What are the unhealthy indicators that make families dysfunctional? For business owners, we are all aware that many of the attributes and characteristics common to family businesses are similar to that of ordinary non-family companies. We can start with cash flow, control, and succession issues, among other issues, all of which are common internal management concerns that even highly structured organizations are not spared from. Second, all businesses have, at some point, suffered some degree of confusion brought about by unclear roles and outdated plans and programs that no longer meet the demands of an ever-evolving set of external and complex challenges.

In short, for a business to succeed, it must have a strategic mindset, demonstrate flexibility, and follow a clear set of shared vision and purpose. So what is really the difference between family and non-family enterprises? Family-owned businesses must carefully consider the deep interplay of the family, the characters within the family circle (active and inactive), the individual and the family goals, and collectively their intense attachment within the operations of a successful business. By its very nature, the family and business systems are so conjoined that when left on their own to feed, they can lead to frayed nerves, emotional conflict, and inevitably schism. Every family business is unique and it is very important that family business consultants tread carefully and look at each family differently. 

The Two Evils: Emotion-based Sibling Rivalry and Entitled Children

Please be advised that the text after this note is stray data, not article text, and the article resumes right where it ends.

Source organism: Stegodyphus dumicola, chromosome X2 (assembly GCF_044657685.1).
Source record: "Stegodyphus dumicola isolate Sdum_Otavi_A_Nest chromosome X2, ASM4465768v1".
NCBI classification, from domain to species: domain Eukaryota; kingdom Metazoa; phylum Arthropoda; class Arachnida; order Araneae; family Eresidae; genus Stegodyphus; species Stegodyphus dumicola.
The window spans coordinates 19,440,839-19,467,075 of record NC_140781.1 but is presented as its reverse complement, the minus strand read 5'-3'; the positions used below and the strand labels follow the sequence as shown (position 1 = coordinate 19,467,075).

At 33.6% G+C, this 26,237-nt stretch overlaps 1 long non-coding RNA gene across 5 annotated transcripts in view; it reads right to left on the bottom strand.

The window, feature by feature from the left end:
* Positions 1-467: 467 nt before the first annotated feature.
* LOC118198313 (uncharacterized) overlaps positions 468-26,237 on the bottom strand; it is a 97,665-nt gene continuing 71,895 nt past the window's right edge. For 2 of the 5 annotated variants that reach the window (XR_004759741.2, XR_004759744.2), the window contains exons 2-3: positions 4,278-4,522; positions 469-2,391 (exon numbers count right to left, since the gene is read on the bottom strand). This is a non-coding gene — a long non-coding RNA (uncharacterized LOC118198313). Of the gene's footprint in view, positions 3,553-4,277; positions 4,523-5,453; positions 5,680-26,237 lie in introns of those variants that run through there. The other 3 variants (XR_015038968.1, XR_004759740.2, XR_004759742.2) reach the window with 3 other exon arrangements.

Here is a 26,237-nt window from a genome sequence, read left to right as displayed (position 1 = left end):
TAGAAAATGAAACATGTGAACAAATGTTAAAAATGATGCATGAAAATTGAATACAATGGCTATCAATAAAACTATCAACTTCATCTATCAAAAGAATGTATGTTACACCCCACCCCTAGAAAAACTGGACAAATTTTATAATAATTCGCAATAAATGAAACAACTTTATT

The first evil is what Dean Fowler described as emotion-based sibling rivalry. He adds, “It is the struggle to gain attention and love from parents that was missing during childhood. The adult child’s actions and behaviors are directed toward gaining approval and recognition from his or her parents. This need may continue psychologically even after the death of the parent.”

Fowler continues, “Rather than having a strong foundation for their own self-esteem, these adult children continue their emotional craving for and dependence upon their parents’ approval. Because emotion-driven sibling rivalry is rooted in problems of self-esteem, the primary solution must be built on methods that encourage the adult development and individual maturity of each of the siblings.” Fowler concludes his research by highlighting a valid point, “One must recognize that the primary problem is not, in fact, between the siblings, but rather between each child and their need for recognition from his or her parents. The real problem lies between the parent and child, not between the siblings. Consequently, the solution is not working with the sibling relationship, but with the relationship between the adult-child and the parent.”

The second evil is the entitlement of the next-generation family member(s). Every family-owning business struggles with entitlement. Having entitled and confused children in the family business is fraught with danger. When family members display a sense of entitlement, the business does not bode well. Worse, when they are made to join the family business and there are no rules defining their participation, entry and exit, you would typically expect these children to act like spoiled brats and bully their way by demanding power without accountability.

Consultant Rick Johnson correctly pointed out, “An attitude of entitlement that is displayed openly can create major challenges for even the most successful family business. This attitude is often displayed by the family member’s work ethic, expecting every employee to “live to work” and give of themselves unconditionally while Junior takes off every Friday afternoon or goes on extended vacations.”

He further shares, “A sense of entitlement can also lead to a family member managing in an autocratic style --feeling that they can do whatever they want in the business and yet non-family employees need to do exactly as they are told.”